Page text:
Don't Ever Look Down: Surviving Cancer Together

Overview

As an oncology counselor, Debbie Church has worked with hundreds of cancer patients. Through her own experience with this disease, she gained a greater understanding of cancer?s impact on individuals and families. Her husband, Dick, shares a man?s perspective on entering the mysterious worlds of gynecology and oncology. A minister and an experienced mountain climber, he compares Debbie?s battle with cancer to the difficulties, dangers, and triumphs of climbing a mountain. In this unique book, the authors share ...
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Overview

As an oncology counselor, Debbie Church has worked with hundreds of cancer patients. Through her own experience with this disease, she gained a greater understanding of cancer’s impact on individuals and families. Her husband, Dick, shares a man’s perspective on entering the mysterious worlds of gynecology and oncology. A minister and an experienced mountain climber, he compares Debbie’s battle with cancer to the difficulties, dangers, and triumphs of climbing a mountain. In this unique book, the authors share their journey through cancer as husband and wife with honesty and humor and offer practical advice to couples facing the same steep mountain climb, including chapters on: The stages of cancer. The ways spouses respond to cancer’s intrusion in their lives and advice for couples. Cancer’s impact on sexual intimacy. Advice for counseling kids of different ages when a parent has cancer. Confronting difficult questions about faith, death, and God. Cancer survivors, caregivers, and others whose lives have been touched by cancer in any form will laugh and cry with Dick and Debbie, while gaining new insight, encouragement, and hope for their own journey.
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Product Details

  • ISBN-13: 9780982483237
  • Publisher: Sheaf House Publishers, LLC
  • Publication date: 4/1/2011
  • Pages: 188
  • Product dimensions: 5.40 (w) x 8.40 (h) x 0.40 (d)

Meet the Author

Debbie Church has been an oncology counselor for over 18 years throughout the Southeast. As a support services director at several oncology centers in Atlanta and Florida, she has counseled thousands of cancer survivors. She is the author of dozens of articles dealing with every aspect of this disease. Now she has become a survivor herself and has a greater understanding and awareness of the impact of cancer and treatment from both sides of the desk.
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Table of Contents

Introduction: Don't Ever Look Down 9

1 The Counselor Becomes the Patient - Deb 17

2 A Preliminary Diagnosis - Dick 25

3 I Always Wanted to Be a Doctor - Deb 29

4 "Reverend Church" - Dick 37

5 The Stages of Cancer - Deb 47

6 It's All About Time - Dick 57

7 In Sickness and in Health - Deb 71

8 Have "Mercy" on Me! - Dick 83

9 It's a Family Affair - Deb 93

10 Cancer Costs a Lot, and It's Not Worth a Dime - Dick 107

11 On Fear, Faith, and Cancer - Deb 117

12 I Believe…- Dick 131

13 How to Be a Friend to a Friend Who Has Cancer - Deb 143

14 What Not to Say - Dick 149

15 The Case for Counseling - Deb 157

16 Climbing the Highest Mountain - Dick 167

17 Beginning - Dick and Deb 175

Acknowledgments 185

Endnotes 187

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  • Anonymous

    Posted April 14, 2011

    Highly recommended. A great book that provides a circle of support and will change your life if you have, had, or know someone who has cancer.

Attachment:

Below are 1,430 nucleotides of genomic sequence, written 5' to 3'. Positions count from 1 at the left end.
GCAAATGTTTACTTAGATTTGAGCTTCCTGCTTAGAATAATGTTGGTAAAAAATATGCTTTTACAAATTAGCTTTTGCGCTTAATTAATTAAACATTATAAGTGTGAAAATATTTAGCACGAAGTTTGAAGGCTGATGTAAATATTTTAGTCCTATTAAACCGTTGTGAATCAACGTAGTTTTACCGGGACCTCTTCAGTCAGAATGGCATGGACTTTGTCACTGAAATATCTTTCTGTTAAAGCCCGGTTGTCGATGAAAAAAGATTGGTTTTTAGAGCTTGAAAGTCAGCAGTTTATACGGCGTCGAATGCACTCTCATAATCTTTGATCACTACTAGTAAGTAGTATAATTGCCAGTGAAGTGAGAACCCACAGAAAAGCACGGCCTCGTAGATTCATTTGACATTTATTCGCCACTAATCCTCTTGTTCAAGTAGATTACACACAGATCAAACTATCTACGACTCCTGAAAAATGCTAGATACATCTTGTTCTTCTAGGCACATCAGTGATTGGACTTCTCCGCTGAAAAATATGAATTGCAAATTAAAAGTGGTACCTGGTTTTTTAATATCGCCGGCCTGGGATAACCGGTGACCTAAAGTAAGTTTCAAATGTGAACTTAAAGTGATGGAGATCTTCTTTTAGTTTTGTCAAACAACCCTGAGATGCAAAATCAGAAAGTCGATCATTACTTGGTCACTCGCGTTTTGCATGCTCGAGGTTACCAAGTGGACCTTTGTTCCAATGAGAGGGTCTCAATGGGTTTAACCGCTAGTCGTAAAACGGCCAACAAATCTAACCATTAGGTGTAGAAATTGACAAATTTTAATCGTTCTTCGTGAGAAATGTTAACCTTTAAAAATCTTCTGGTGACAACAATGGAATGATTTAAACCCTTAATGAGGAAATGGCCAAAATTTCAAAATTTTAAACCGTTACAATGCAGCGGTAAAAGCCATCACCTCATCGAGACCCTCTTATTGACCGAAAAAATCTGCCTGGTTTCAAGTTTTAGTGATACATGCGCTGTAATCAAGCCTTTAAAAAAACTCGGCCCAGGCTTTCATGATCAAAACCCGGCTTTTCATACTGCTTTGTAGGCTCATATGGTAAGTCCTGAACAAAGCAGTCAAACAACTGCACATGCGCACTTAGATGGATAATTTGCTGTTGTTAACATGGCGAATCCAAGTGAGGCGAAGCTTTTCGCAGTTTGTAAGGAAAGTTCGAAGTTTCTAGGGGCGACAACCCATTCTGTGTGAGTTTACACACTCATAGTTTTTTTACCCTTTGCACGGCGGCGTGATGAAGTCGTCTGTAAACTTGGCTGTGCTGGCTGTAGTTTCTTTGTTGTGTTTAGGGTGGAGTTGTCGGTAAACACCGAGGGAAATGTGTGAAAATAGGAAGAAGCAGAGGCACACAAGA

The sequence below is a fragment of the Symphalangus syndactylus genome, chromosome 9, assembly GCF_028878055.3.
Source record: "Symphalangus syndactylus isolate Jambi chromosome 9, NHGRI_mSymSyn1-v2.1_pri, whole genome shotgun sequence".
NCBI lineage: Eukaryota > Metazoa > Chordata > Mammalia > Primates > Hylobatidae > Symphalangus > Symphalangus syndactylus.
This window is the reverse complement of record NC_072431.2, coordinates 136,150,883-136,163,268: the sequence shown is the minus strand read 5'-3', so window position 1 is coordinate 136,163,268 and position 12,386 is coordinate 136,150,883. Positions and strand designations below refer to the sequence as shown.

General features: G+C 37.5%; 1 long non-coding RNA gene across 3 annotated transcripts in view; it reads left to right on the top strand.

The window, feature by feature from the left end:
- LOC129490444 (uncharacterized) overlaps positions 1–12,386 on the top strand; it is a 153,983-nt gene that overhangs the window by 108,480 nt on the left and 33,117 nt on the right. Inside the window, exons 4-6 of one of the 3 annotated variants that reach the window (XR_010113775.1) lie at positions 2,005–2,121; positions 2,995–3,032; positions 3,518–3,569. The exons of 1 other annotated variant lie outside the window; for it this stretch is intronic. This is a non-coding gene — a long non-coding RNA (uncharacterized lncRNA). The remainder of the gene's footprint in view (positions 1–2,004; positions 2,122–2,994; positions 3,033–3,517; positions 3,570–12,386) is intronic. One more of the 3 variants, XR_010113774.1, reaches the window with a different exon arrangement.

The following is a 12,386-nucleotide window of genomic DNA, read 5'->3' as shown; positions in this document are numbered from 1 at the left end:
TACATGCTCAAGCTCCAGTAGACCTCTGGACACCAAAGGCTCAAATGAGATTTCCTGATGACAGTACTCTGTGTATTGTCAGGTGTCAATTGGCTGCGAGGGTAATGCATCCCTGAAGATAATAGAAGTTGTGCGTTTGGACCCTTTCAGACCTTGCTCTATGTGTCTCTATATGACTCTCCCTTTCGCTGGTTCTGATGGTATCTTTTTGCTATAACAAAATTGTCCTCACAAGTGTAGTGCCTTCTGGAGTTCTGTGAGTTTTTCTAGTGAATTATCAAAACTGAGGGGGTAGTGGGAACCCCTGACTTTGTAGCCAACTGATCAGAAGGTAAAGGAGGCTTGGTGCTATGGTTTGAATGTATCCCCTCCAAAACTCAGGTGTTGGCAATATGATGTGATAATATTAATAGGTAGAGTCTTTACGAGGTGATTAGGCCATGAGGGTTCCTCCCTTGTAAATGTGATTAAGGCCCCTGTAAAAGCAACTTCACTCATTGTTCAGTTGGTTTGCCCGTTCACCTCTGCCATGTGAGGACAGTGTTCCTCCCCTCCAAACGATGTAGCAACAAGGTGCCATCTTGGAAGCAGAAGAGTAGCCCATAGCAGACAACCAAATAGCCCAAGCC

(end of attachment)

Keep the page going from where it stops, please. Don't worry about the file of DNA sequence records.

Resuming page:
A person doesn't live long before he or she encounters someone who has cancer. Not saying anything seems easier than saying the wrong thing. But Debbie Church, an oncology counselor diagnosed in December 2008 with Stage IIIA breast cancer who subsequently had a double mastectomy, has something to say about that. "Put your fears to rest and listen, just listen," she writes in Don't Ever Look Down. At first, the title loosely refers to mountain-climbing, a sport over which Dick, Deb's husband, is passionate. But as the book progresses and this couple learns to face a new normal, the title takes on significance, first as it refers to Dick's protecting words to his wife once the bandages are removed and secondly, as it relates to how to take on cancer and survive it day by day. Though this is a non-fiction book, its structure immediately brought to mind Elizabeth Forsythe Hailey's fictional, Joanna's Husband and David's Wife, where chapters alternate being written by wife and husband. In Don't Ever Look Down, whether it's a chapter written by Debbie or one written by Dick, the writer is allowed full expression of points of view with no-holds barred. Dick tackles such subjects as "mercy sex" and what it's like to be a pastor who has wrestled with God about the whys. He writes about questioning God with "Why her?" Dick said, "She has done nothing horribly wrong to deserve this. Would 'deserving' even be a good enough reason for getting cancer, anyway?'" Dick also isn't afraid to say when seemingly well-intending friends have gone too far. One person said that God allowed Debbie to get cancer so that He could get Dick's attention. Dick writes, "Honestly, this is very disturbing to me. I could not believe God would use the suffering of my wife just to get to me . to teach me a lesson or something." We don't expect that pastors to share their deep sorrows, yet because Dick was willing to walk and talk about being in a hard place, we, as readers, are given permission to, too. His chapters really give a male point-of-view and counsel to a subject that is often not addressed in self-help cancer books. Debbie's words are a day-by-day guide to what survival looks like. She writes of others under her counsel, who had cancer and how she coached them through each stage of the disease. She is not afraid to say what's she's thinking. When you read Debbie's chapters, she writes in such a beautiful way, that she reaches out to the reader to guide and offer wisdom. The Churches' children, Scott and Mary, are also given an opportunity to tell what it feels like when a parent gets cancer. Certainly, the book is for other cancer fighters and for those who are looking to help them. The book tackles telling other family members, gives practical ways for people to come alongside their loved ones and help them. Because Debbie is an oncology counselor, she tells the reader about what to expect and goes a long ways toward alleviating the unknowns and fear. Deb writes in Chapter 11, "Perhaps the best way to combat fear is to take definitive action. Do something that puts you back in control." But this book is also for everyday readers who: - are looking to be more compassionate and ankle-deep in the human condition, - want to learn how to grapple with fear, -are a caregiver to someone who has cancer, -are wanting someone who has been through the cancer trenches to give it to you straight yet in a way that is tender-hearted.